Solo Scouting: Gain the Public Land Advantage

 

Typically the sound of my alarm going off at 4:00 am causes me to roll over, hit the snooze button and pull the covers over my head wishing that I could go back to sleep uninterrupted; on this morning however when my alarm sounded off, I jumped out of bed. 
My first solo scouting trip of the year into the backcountry signifies that my favorite time of year, archery Elk season, is just over the horizon. Once I loaded my horse Fury and mule Otis into my trailer, we made the two and a half hour drive to a majestic place in the National Forest that I have been fortunate enough to hunt over the years. 
Hunting public land, I am always looking for ways to gain the advantage over the next hunter whether it comes to spending countless hours conditioning in the gym, shooting my bow, preseason scouting, mastering the art of calling Elk, or reading anything and everything that I can get my hands on hunting related. My philosophy is that you can never learn too much and often times you can take bits and pieces of information that you find relevant from a plethora of sources and figure out what works best for you. 
I found this bull in a bachelor herd.
My goal for this trip was to set up three different locations with trail cameras so that I can better establish patterns of Elk movement, determine which bulls are in the area as residents or passing through, and of course I want to see antlers on film, a sneak peek of what is to come during hunting season. 

 

As time goes by, with the help of my trail cameras, I will be able to better monitor when the herds of bachelor bulls start to break up in search for estrous cows. Plus as I revisit the area over the next 5 weeks, I will be able to identify the exact week that the bulls start to scrape the velvet off their antlers and begin territorial marking areas. The more I can learn before season starts about past and current behavior patterns, the better I am able to anticipate future behavior and strategies for hunting.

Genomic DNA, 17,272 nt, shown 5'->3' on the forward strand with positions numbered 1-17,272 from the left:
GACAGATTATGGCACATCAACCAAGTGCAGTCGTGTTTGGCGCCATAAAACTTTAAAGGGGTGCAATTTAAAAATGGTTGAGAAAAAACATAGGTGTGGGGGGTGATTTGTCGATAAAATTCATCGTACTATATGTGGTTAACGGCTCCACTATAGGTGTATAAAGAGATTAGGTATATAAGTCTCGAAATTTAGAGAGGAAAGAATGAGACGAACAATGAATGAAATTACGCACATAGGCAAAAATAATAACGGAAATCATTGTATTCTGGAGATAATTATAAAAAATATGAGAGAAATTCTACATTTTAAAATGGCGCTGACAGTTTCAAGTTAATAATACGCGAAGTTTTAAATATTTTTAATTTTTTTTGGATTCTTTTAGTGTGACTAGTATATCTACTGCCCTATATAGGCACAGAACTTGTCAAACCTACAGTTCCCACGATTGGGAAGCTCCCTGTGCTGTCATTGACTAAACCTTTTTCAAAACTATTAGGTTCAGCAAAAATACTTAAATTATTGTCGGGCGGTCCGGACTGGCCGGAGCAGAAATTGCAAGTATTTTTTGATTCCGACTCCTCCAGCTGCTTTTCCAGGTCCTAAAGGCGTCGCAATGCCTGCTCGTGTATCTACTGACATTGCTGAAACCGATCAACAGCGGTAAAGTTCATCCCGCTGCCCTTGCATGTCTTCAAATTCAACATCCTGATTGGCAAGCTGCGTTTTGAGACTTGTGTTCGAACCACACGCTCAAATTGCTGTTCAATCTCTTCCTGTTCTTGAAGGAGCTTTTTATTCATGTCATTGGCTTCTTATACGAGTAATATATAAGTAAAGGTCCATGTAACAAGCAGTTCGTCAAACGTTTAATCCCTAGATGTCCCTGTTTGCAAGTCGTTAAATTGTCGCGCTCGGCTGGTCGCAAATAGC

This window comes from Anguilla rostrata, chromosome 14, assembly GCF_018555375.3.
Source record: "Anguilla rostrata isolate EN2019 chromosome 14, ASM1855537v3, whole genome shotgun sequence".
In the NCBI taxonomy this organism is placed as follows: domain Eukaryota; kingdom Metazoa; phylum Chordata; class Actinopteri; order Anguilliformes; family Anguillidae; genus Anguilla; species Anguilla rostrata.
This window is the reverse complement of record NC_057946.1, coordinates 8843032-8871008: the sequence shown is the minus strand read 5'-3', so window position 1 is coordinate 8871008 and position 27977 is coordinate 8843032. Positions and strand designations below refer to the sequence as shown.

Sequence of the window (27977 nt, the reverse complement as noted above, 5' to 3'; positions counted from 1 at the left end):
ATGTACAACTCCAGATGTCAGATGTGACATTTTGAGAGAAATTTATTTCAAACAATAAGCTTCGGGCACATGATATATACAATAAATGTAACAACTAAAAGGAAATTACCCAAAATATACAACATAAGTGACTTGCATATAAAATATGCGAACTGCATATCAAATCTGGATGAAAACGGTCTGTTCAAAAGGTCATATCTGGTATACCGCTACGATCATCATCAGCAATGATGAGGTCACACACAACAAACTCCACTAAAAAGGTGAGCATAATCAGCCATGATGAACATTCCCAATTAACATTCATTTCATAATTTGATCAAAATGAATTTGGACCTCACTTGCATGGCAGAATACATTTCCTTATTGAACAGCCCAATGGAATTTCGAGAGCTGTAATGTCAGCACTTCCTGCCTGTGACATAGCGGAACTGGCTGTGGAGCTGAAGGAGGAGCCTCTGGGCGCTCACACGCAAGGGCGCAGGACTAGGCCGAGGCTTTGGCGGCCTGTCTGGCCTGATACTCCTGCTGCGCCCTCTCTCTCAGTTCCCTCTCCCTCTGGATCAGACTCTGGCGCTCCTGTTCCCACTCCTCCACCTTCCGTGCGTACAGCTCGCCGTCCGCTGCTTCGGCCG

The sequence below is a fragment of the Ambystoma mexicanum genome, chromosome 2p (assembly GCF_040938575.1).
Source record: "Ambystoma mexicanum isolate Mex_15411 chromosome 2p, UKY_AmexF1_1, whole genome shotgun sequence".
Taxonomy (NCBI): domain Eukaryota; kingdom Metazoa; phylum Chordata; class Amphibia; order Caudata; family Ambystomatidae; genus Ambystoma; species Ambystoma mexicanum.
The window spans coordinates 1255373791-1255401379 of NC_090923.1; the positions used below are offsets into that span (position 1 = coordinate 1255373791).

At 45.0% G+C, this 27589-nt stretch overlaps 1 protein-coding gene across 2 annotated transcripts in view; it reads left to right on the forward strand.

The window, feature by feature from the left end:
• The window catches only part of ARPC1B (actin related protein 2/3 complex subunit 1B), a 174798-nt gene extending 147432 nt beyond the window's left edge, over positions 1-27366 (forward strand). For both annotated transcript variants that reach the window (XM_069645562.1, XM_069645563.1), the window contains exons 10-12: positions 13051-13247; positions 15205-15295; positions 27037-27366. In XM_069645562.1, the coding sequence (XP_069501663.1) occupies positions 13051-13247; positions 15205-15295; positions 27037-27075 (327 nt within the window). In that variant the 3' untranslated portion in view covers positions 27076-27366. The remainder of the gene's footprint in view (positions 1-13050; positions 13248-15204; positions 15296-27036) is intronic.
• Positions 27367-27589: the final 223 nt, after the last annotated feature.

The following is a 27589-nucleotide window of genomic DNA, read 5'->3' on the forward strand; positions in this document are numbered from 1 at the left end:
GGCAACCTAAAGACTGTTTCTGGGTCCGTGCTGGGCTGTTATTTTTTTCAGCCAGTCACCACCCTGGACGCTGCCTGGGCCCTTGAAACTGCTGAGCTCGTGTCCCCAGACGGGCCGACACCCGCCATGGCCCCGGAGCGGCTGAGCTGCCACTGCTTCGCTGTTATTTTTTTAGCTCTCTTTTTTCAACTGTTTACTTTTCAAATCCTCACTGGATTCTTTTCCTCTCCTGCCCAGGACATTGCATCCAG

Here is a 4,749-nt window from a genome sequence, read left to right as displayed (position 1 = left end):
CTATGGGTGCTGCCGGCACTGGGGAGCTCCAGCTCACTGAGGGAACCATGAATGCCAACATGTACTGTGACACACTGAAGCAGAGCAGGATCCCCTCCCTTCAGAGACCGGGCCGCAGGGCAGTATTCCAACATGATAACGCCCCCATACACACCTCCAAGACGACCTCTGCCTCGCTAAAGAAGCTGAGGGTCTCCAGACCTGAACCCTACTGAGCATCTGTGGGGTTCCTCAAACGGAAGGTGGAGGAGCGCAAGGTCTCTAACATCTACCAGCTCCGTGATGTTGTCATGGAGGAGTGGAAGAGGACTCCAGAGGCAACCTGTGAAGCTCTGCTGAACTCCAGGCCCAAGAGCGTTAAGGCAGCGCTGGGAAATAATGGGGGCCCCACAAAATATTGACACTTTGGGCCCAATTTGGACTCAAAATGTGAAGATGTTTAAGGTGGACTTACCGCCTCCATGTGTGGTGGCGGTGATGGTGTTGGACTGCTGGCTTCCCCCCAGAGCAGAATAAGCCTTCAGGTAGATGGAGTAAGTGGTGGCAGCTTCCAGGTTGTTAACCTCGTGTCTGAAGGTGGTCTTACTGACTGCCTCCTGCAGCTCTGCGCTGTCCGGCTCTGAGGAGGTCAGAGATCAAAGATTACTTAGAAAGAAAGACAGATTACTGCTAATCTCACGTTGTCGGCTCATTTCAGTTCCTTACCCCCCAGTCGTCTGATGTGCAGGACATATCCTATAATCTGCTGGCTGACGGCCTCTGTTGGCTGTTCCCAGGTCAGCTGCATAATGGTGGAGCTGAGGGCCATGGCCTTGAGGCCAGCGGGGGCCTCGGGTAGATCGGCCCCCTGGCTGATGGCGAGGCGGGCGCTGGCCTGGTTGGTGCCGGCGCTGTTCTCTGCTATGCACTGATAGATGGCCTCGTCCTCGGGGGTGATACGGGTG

I made quick work of organizing and loading all my gear onto Otis and struck out cross country through some of Mother Nature’s steepest, roughest terrain covering over a 12 mile span (as a crow flies).  I had anticipated riding most of the trip because I was leading a pack mule; what I hadn’t anticipated was the change in terrain over the course of a single year that would force me to walk most of the trip. 
The vegetation had grown to heights that I have never before witnessed, creeks and streams in places that are normally dry, countless mud bogs, and new windfall that caused me to zigzag mercilessly across the mountain. All of this on top of topography that is either straight up or straight down. I had my work cut out for me; double that work load since I was solo and I chose to take the “Rookies” of my livestock herd. 
Thick vegetation made for slow travel.
Going in, I had already pre-determined where my trail cameras were going to be placed. All three locations have similar attributes; close proximity to heavily used game trails between bedding and feeding areas in an area that has a nearby water source or wallow. I did vary the elevation levels of my chosen camera sights in order to capture movement patterns more accurately. 
This wallow will be tore up in another month.
After 11 hours, I finally made it back to my horse trailer; exhausted but thrilled in having accomplished my goal.  Successfully hunting public lands requires a lot of hard work and even more heart. I am passionate in my pursuit of Elk and am constantly working towards finding ways to make it happen, giving myself the advantage over the next hunter. 
Training hard, scouting hard, doing what it takes, pushing through preconceived personal limitations, you are on public land, you are doing it yourself, you have to dig deep and give it everything you’ve got. 

 

 

The same day I set up my trail camera, this bull was photographed. 
Big game.big prep.always prepared. Always lethal

Under armour clothing

Evo Cold Gear Pants
Base 1.0 Long Sleeve Top
Charged Cotton T-Shirt
Ridge Reaper Crew Socks
Under armour footwear
Valsetz Boots

 

Gear List & equipment
Swarovski EL 42 Binoculars
Eberlestock X1 Backpack
Garmin GPS
Hunten Outdoors Trail Cameras